Nascar Race Team
Amateur Nascar race team drives winning results with Exergen thermal sensors
Chapmanville, West Virginia resident Lee Rayburn and his teammates have been involved in amateur stock car racing for more than two decades, at first competing in the US Legend Cars races. Two years ago, the team, known as Sniper Motorsport, shifted gears and moved to larger NASCAR Limited Late Model Stock Cars. Rayburn, a civil engineer, knew that some racers used data acquisition systems to improve their results, and wanted to design a solution that would allow him to acquire the tire temperature data needed to optimize camber and improve corner speeds. He and his teammates had no experience with the systems, and given the competitive nature of car racing, others weren’t likely to share their knowledge, so Rayburn set out to learn more on his own.
After some preliminary research, Rayburn purchased a used Racepak data acquisition system. While picking up the system, he noticed the seller had a bracket with thermal sensors that could read tire temperatures in his warehouse, so asked if he could also purchase the sensors. When the seller declined, Rayburn continued on his journey, this time conducting research on thermal sensors. He found the Exergen Installation Guide: Technote #13, which describes how to use Exergen thermal sensors to measure tire temps.
Rayburn wanted to measure temperatures at the outside, inside and middle of each front tire and discovered that Exergen’s IRt/c.01-J-240F non-contact sensors were ideally suited to his goals. The sensors are sized only 3,3 cm x 1,8 cm (1.28” x .71”) Dia., have mean-time-between-failure (MTBF) rates of a thousand years, and have no active electronics, so essentially can never fail. The team’s race car’s tire temperatures range from 82,2°C (180°F) during the Fall to 121,1°C (250°F) during Summer months, and data is constantly changing, but the Exergen sensors-- with a temperature range of 82,2°C to 121,1°C (180°F to 250°F) and response times between 50 and 150 milliseconds --were more than up to the task.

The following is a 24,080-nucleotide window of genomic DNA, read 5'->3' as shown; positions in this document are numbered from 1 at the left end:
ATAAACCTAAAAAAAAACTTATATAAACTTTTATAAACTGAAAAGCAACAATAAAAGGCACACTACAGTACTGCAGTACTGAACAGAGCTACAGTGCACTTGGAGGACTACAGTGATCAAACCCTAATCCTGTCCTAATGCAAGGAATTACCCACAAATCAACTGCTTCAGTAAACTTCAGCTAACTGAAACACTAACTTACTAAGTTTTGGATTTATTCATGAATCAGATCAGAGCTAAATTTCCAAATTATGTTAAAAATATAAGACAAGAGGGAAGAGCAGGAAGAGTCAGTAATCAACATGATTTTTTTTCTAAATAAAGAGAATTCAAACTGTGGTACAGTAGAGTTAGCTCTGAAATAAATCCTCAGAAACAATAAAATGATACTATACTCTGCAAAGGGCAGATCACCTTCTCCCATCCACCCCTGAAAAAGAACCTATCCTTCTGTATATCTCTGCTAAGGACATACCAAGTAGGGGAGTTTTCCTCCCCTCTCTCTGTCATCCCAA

Rayburn then moved on to the next hurdle in designing his system: finding a means to transfer the IRt/c’s signal to the data acquisition box. On eBay, he found a thermocouple-specific amplifier board manufactured by Playing with Fusion. The board, measuring approximately 5,1 cm x 7,6 cm (2”x3”), amplified the sensors’ signals from 22 uV/C to 5 mV/C, and provided all the power he needed.
Although Exergen sensors are capable of reaching very high performance levels, they may be limited in doing so because of environmental constraints. However, a unique methodology developed by Exergen, called Sensoranics, can be used to augment the performance of its technology by using mechanical add-ons to remove the constraints. Rayburn did just that by designing his own system that employed the sensors.
The engineer affixed three Exergen sensors to each of two 91,4 cm long 2,5 cm square (36” long 1” square)
tubing brackets he’d fashioned from aluminum. He mounted the brackets on the car’s spindles so they follow the tire as the wheel is turned. (Many other designs mount the thermal sensors to the body work, resulting in a soluton that reads accurately only when the wheel is straight, not while turned.) Rayburn attached the amplifier, which is housed in its own enclosure, and the Universal Sensor Module USM to the car’s chassis tubes next to each spindle and tire.
He designed the system to allow the tire temperature signal to move from the IRt/c’s into the amplifier, and out to Racepak’s Universal Sensor Module (which allows 4 0-5V signals to be wired in). From the USM, the signal moved to Racepak’s data acquisition box, and finally to Racepak’s software (DataLinkII).
In one of the early test runs with the system, some flying gravel damaged a sensor, so Rayburn set out to improve the design. In his second iteration, he opted to shield the sensors with sheaths– a solution that has worked quite well. He also increased the distance from the tire to the sensors by adding 3,8 cm (1.5”) of tubing to the bracket. The weld on that bracket was a casualty to vibrations; so, on his third iteration, he remade the bracket with extra length and added an option to remove it from the spindle when it’s not in use to prolong its lifespan. Thus far, he’s used this version of the system on three separate test dates with 10 test sessions on each date.
Rayburn and his teammates report that the data from the sensors has helped them significantly improve their lap times. “It’s amazing how much insight the sensors provide,” says Rayburn. “The data allows pinpoint camber adjustments, and with each change you can see the lap improvements. The procurement of the sensor and amplifier and all the thought that went into it was well worth it.”